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#1 johnvenditti

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Posted 05 July 2007 - 08:47 AM

Newbie here, I have a Meade ETX 80 and i can see Jupiter and 4 of its moons pretty well ( or at least I thought so until I saw some of your Pictures ).  However, Jupiter looks just about plain white.  Should I be using some sort of filters for viewing Jupiter and other planets?  Are there specific color filters for each planet?

thanks

john

#2 Guest_rtanton_*

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Posted 05 July 2007 - 06:13 PM

Hi John,

Color filters can help your eyes distinguish features a bit better on the planets (Jupiter, Saturn and Mars) by enhancing contrast between various colors. 

#80A Medium Blue Planetary Filter: Enhances details in Jupiter’s belts and Red Spot, high clouds and polar caps on Mars, lunar surface details, Venus cloud features 
#25 Red Planetary Filter: Enhances Martian surface details in large scopes, reveals cloud definition on Venus, accentuates bluish cloud regions on Jupiter and Saturn
#58 Green Planetary Filter: Enhances contrast of blue and red structures on Jupiter (including Red Spot), melt lines around Martian polar ice caps, accentuates Saturn’s cloud belts
#15 Deep Yellow Planetary Filter: Boosts contrast of lunar features, accentuates red and orange features on Saturn, Jupiter, and Mars, reveals low-contrast cloud detail on Venus


Do not, however, expect your eyes to perform like a camera.  Your eyes can only process 1/16 second exposures, cannot stack images, and has most of its color receptors (cones) shut down at night - put cameras under the same limitations and their images would not be quite as spectacular.


Russ

#3 johnvenditti

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Posted 06 July 2007 - 02:41 AM

Thanks again Russ, I am excited to see whats out there.  My first night I saw Saturn and its rings, very small but very clear and visible.  I also saw Jupiter like I said, but it was a slightly larger white disc, and 4 of its moons.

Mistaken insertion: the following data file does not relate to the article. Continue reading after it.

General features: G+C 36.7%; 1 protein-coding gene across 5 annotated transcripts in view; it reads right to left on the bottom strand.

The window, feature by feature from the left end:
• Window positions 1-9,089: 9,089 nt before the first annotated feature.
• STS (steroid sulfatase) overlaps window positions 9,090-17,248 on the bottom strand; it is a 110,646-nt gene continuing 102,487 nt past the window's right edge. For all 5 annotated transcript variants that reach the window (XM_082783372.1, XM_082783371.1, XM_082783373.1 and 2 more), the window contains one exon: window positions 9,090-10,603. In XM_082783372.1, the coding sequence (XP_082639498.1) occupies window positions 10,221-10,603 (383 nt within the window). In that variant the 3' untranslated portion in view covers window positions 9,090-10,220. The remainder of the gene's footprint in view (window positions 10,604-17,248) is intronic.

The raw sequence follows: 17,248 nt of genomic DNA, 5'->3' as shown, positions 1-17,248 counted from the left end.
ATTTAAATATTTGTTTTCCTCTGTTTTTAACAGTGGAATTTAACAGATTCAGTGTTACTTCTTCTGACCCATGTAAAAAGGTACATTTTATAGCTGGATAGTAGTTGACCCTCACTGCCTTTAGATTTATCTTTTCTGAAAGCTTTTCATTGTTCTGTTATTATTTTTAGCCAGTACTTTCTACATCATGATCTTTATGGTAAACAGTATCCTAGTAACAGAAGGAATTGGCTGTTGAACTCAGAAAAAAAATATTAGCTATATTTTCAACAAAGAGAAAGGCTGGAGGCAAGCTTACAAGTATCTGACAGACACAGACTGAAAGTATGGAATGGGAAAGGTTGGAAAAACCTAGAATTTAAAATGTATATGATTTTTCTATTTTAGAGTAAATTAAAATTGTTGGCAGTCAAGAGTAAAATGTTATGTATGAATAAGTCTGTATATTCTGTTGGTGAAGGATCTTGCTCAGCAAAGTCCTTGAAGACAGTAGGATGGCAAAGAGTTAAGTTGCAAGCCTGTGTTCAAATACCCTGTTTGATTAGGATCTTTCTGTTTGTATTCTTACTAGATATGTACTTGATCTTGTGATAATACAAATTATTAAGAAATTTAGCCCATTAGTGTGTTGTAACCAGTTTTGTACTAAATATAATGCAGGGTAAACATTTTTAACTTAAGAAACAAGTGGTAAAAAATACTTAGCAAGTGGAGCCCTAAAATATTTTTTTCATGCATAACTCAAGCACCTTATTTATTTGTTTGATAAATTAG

john

#4 johnvenditti

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Posted 06 July 2007 - 02:46 AM

Russ, do you know where I could purchase these color lenses for the ETX 80?

john

#5 Brent

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Posted 14 July 2007 - 10:04 PM

Hey John, just a heads up on the filter purchase. I have a 80mm refractor and can n a good night see some slight asmospheric coloratiion, like blury bands of brown with a 6.4 supper plossl. Jupiter and 4 moons just fits in the field of view at times. I bought the color filters hoping to get more detail and what happens is : when I view Jupiter with the blue filter it trns Jupiter blue, with the red filter it turns Jupiter red and so on. In other words I haven't noticed any more detail in anything, maybe with a large aperature scope it helps but I don't even bother with them anymore. In retrospect I think my money would have been better spent on a narrow band filter. In short, don't get your hopes up about what these color filters are going to do for you on a small aperature scope. Been there done that. Take care,  Brent

#6 Guest_rtanton_*

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Posted 16 July 2007 - 09:35 PM

Hi John,

Colored filters are available from almost any telescope shop or online, but I agree with Brent and have not been impressed by their benefits...although I know some planetary specialists swear by them.  You might try a cheap experiment with colored transparency sheet to see if they work for you before plunking down for a real set.

Russ

#7 DoninMd

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Posted 24 July 2007 - 11:06 AM

Bragging grandpa here.  Can't resist.
But first, happy to say all of my old photography filters also work.  Just lay them on top of the lens and handle all carefully.

You guys are all missing Jupiter's 5th moon!  My 6 year old granddaughter, who told me that Saturn's rings are made up of ice, dust and newspapers (she heard particles in school which she translated to articles and the rest is brag time), looked through the DS2114 and she said she saw FIVE moons with Jupiter.  Now who am I to argue??  I think we have a budding astronomer here.

Cheers,
DoninMd




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